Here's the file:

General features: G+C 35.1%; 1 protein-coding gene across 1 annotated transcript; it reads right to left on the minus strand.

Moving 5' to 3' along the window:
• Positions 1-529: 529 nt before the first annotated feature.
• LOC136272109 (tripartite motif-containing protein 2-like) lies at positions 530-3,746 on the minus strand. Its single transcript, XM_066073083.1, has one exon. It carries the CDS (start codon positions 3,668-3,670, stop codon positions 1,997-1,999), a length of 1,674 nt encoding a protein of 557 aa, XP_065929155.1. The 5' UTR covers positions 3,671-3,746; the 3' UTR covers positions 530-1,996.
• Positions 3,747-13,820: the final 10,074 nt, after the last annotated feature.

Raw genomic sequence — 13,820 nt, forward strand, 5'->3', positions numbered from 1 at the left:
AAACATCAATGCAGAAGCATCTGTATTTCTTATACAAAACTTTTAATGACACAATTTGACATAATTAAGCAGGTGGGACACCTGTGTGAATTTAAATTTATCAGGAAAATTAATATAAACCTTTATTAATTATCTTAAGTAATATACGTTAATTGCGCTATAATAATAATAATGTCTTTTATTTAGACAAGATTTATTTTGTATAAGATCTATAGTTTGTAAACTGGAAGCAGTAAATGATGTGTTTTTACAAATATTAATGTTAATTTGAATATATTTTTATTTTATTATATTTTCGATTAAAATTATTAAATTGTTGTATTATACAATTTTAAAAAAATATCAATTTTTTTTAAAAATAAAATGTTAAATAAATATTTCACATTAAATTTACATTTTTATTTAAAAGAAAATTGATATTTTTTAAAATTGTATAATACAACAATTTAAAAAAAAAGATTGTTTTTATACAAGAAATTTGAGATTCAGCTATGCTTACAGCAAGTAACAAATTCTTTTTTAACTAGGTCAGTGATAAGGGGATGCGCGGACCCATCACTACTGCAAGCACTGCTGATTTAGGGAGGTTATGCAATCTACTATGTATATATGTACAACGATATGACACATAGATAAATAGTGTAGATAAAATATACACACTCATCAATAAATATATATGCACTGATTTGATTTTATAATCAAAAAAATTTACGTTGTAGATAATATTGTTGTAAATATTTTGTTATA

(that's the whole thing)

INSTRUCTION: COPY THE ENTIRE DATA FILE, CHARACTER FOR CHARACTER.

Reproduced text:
General features: G+C 35.1%; 1 protein-coding gene across 1 annotated transcript; it reads right to left on the minus strand.

Moving 5' to 3' along the window:
• Positions 1-529: 529 nt before the first annotated feature.
• LOC136272109 (tripartite motif-containing protein 2-like) lies at positions 530-3,746 on the minus strand. Its single transcript, XM_066073083.1, has one exon. It carries the CDS (start codon positions 3,668-3,670, stop codon positions 1,997-1,999), a length of 1,674 nt encoding a protein of 557 aa, XP_065929155.1. The 5' UTR covers positions 3,671-3,746; the 3' UTR covers positions 530-1,996.
• Positions 3,747-13,820: the final 10,074 nt, after the last annotated feature.

Raw genomic sequence — 13,820 nt, forward strand, 5'->3', positions numbered from 1 at the left:
AAACATCAATGCAGAAGCATCTGTATTTCTTATACAAAACTTTTAATGACACAATTTGACATAATTAAGCAGGTGGGACACCTGTGTGAATTTAAATTTATCAGGAAAATTAATATAAACCTTTATTAATTATCTTAAGTAATATACGTTAATTGCGCTATAATAATAATAATGTCTTTTATTTAGACAAGATTTATTTTGTATAAGATCTATAGTTTGTAAACTGGAAGCAGTAAATGATGTGTTTTTACAAATATTAATGTTAATTTGAATATATTTTTATTTTATTATATTTTCGATTAAAATTATTAAATTGTTGTATTATACAATTTTAAAAAAATATCAATTTTTTTTAAAAATAAAATGTTAAATAAATATTTCACATTAAATTTACATTTTTATTTAAAAGAAAATTGATATTTTTTAAAATTGTATAATACAACAATTTAAAAAAAAAGATTGTTTTTATACAAGAAATTTGAGATTCAGCTATGCTTACAGCAAGTAACAAATTCTTTTTTAACTAGGTCAGTGATAAGGGGATGCGCGGACCCATCACTACTGCAAGCACTGCTGATTTAGGGAGGTTATGCAATCTACTATGTATATATGTACAACGATATGACACATAGATAAATAGTGTAGATAAAATATACACACTCATCAATAAATATATATGCACTGATTTGATTTTATAATCAAAAAAATTTACGTTGTAGATAATATTGTTGTAAATATTTTGTTATA